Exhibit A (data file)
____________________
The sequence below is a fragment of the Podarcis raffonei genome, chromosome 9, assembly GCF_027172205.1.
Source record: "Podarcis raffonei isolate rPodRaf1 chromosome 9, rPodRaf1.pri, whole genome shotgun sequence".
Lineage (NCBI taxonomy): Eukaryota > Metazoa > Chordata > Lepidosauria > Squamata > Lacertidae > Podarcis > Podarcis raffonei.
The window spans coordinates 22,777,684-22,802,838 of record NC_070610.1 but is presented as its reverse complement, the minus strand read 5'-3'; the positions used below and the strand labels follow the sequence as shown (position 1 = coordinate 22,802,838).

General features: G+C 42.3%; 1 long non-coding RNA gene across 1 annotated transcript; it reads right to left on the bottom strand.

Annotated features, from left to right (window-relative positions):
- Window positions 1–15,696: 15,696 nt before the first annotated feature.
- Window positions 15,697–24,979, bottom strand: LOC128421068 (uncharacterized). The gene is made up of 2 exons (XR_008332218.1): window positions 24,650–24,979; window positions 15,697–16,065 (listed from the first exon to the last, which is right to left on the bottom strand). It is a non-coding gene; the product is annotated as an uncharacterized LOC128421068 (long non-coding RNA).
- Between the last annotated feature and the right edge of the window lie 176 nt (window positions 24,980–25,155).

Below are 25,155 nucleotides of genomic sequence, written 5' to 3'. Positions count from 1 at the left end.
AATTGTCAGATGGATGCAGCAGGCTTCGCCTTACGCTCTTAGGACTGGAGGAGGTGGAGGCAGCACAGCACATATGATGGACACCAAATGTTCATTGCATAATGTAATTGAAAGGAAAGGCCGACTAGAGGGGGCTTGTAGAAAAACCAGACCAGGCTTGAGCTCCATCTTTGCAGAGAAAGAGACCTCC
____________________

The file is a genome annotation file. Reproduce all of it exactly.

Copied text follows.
The sequence below is a fragment of the Podarcis raffonei genome, chromosome 9, assembly GCF_027172205.1.
Source record: "Podarcis raffonei isolate rPodRaf1 chromosome 9, rPodRaf1.pri, whole genome shotgun sequence".
Lineage (NCBI taxonomy): Eukaryota > Metazoa > Chordata > Lepidosauria > Squamata > Lacertidae > Podarcis > Podarcis raffonei.
The window spans coordinates 22,777,684-22,802,838 of record NC_070610.1 but is presented as its reverse complement, the minus strand read 5'-3'; the positions used below and the strand labels follow the sequence as shown (position 1 = coordinate 22,802,838).

General features: G+C 42.3%; 1 long non-coding RNA gene across 1 annotated transcript; it reads right to left on the bottom strand.

Annotated features, from left to right (window-relative positions):
- Window positions 1–15,696: 15,696 nt before the first annotated feature.
- Window positions 15,697–24,979, bottom strand: LOC128421068 (uncharacterized). The gene is made up of 2 exons (XR_008332218.1): window positions 24,650–24,979; window positions 15,697–16,065 (listed from the first exon to the last, which is right to left on the bottom strand). It is a non-coding gene; the product is annotated as an uncharacterized LOC128421068 (long non-coding RNA).
- Between the last annotated feature and the right edge of the window lie 176 nt (window positions 24,980–25,155).

Below are 25,155 nucleotides of genomic sequence, written 5' to 3'. Positions count from 1 at the left end.
AATTGTCAGATGGATGCAGCAGGCTTCGCCTTACGCTCTTAGGACTGGAGGAGGTGGAGGCAGCACAGCACATATGATGGACACCAAATGTTCATTGCATAATGTAATTGAAAGGAAAGGCCGACTAGAGGGGGCTTGTAGAAAAACCAGACCAGGCTTGAGCTCCATCTTTGCAGAGAAAGAGACCTCC